Below are some of the most common questions we get asked, if your question is not covered please contact us.

American mink are an invasive non-native species which means they have been brought in from another country and have a detrimental impact on our native wildlife. They predate on ground nesting birds, fish and small mammals. Their impact has probably been greatest on the water vole, where the population has declined faster than for any other mammal in the UK. American mink adapt their feeding behaviour according to prey availability and once they have reduced one food source they simply move onto another.

Please see Impacts for further information.

Certainly, anyone can get involved simply reporting sightings or field sign of American mink is a great help. Information about their presence is mapped and our co-ordinators can let other volunteers know of any mink around in their area. If you have access to a suitable water body you could put in a raft and; check the tracking plate for footprints and; check traps daily once mink have been detected. Not everyone is willing or able to trap and dispatch mink, if that part is difficult we can usually find someone to help with this aspect. If you can do trap/dispatch that is great, even better if you can help others dispatch mink when needed.

The traps we provide are live capture cage traps and come with an otter guard; this reduces the entrance of the trap to around three inches effectively excluding adult and young otters. Alternatively two pieces of doweling can be placed into 12mm drilled holes at the end of the tunnel to restrict the size of the entrance. Some smaller non-target animals, such as water voles, can fit through the otter guards these are released unharmed when the cage traps are checked. It is illegal to release mink after capture.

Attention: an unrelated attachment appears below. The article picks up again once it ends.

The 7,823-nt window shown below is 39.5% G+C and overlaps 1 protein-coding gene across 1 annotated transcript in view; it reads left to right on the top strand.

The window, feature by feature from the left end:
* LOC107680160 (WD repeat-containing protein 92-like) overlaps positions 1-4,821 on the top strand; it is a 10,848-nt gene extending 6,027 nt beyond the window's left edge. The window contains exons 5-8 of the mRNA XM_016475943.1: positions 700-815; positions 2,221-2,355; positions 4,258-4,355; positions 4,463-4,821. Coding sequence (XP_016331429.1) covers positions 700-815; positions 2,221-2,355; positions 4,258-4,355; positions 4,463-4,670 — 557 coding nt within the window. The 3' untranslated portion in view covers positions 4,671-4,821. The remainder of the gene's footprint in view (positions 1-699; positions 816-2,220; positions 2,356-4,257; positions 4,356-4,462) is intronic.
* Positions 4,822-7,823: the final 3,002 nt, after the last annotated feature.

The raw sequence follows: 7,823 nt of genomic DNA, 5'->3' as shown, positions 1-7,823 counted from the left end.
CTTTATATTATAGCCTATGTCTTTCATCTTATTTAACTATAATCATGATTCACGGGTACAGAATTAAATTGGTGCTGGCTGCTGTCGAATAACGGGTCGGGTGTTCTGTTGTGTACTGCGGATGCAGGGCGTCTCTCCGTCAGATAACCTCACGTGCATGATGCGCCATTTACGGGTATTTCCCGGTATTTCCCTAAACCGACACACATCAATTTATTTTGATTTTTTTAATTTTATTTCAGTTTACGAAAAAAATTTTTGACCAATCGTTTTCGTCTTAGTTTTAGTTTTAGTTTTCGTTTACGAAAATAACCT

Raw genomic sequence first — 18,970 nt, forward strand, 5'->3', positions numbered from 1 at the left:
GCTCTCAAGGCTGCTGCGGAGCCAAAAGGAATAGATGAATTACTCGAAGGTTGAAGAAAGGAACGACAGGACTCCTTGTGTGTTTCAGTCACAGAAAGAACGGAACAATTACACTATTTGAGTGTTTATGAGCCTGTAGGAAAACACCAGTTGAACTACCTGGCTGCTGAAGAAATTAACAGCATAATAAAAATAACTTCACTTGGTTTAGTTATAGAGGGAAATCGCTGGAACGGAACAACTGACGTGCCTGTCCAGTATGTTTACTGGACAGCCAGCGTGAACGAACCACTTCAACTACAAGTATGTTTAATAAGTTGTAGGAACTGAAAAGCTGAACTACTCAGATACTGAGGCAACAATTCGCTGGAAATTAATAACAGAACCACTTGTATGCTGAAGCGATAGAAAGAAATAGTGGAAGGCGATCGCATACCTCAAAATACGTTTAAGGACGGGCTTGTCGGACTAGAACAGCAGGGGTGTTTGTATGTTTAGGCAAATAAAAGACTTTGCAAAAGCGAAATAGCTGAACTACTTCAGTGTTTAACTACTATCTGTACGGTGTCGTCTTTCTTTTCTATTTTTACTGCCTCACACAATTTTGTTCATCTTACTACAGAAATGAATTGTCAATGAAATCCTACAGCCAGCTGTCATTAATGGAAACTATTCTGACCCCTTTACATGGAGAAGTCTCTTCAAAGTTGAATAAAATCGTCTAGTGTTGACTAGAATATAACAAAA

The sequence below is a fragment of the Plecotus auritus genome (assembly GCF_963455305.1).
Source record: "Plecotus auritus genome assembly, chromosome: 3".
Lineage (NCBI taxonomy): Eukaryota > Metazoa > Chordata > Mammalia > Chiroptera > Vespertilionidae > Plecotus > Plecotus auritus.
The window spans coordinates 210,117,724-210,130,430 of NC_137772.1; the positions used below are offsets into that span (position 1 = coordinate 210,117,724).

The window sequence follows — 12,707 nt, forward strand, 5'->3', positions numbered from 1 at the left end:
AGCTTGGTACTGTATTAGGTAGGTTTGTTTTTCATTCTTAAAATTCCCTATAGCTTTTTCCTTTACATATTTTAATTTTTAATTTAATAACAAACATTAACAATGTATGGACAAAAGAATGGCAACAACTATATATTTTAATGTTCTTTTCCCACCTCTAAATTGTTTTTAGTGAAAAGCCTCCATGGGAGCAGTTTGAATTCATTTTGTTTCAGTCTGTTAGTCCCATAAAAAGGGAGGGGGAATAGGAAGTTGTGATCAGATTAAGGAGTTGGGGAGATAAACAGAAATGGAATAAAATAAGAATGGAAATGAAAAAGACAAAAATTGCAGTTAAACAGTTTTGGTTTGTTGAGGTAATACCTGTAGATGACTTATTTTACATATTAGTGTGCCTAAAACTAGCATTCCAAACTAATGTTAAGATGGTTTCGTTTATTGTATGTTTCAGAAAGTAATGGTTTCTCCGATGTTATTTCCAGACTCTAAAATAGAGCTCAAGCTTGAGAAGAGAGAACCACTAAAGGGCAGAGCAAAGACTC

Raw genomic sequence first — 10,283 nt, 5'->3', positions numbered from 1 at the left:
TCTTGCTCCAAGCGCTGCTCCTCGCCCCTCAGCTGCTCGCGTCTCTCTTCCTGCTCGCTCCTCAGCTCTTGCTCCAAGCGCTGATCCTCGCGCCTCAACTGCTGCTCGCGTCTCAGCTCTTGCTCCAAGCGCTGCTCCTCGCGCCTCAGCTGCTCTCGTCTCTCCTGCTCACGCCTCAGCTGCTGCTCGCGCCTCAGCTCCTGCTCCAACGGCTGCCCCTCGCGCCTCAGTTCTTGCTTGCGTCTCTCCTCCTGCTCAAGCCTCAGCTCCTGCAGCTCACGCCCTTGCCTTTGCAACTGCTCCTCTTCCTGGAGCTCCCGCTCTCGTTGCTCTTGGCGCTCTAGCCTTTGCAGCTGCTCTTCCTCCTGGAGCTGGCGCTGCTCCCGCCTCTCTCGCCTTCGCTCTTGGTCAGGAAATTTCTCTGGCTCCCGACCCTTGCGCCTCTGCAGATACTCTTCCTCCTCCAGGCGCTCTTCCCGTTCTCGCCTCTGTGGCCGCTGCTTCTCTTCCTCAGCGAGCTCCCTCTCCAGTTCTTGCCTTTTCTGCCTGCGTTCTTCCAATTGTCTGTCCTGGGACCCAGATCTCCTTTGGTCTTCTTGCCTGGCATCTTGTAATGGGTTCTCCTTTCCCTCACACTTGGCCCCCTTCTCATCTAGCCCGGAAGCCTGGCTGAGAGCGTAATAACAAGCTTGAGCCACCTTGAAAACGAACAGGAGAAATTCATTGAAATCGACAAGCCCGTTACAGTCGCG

Although not always possible to achieve, an ideal raft density would be one raft per km of river; research shows that this allows each mink access to at least one raft, but usually two or three. For open water, such as the broads or fishing lakes you can follow the same spacing along the water’s edge. For land with many ditches or channels, i.e. marshland, it is suggested to have one raft per square km as a starting point, more maybe necessary depending on the density of the ditches. When mink are scarce, rafts can be deployed at a lower density to look out for their return.

There is no set time for this. However, our experience is that most mink are caught within a week, if at all. If it isn’t caught in that time frame there can be many different reasons, it might have been just passing through or been, caught elsewhere, or it maybe on the edge of its territory and not visiting frequently. GWCT research suggests that you return the raft to monitoring mode after about 10-15 days without a capture but this is not our recent experience, these days with lower density it’s advisable to leave a trap out for longer. If you get footprints straight away after returning to monitoring mode replace the trap. We suggest keeping the trap set for an extra few days after each capture. The reason for this is the scent of the mink you have just caught is now all over the trap, this is probably the best attractant there is, especially during the mating season.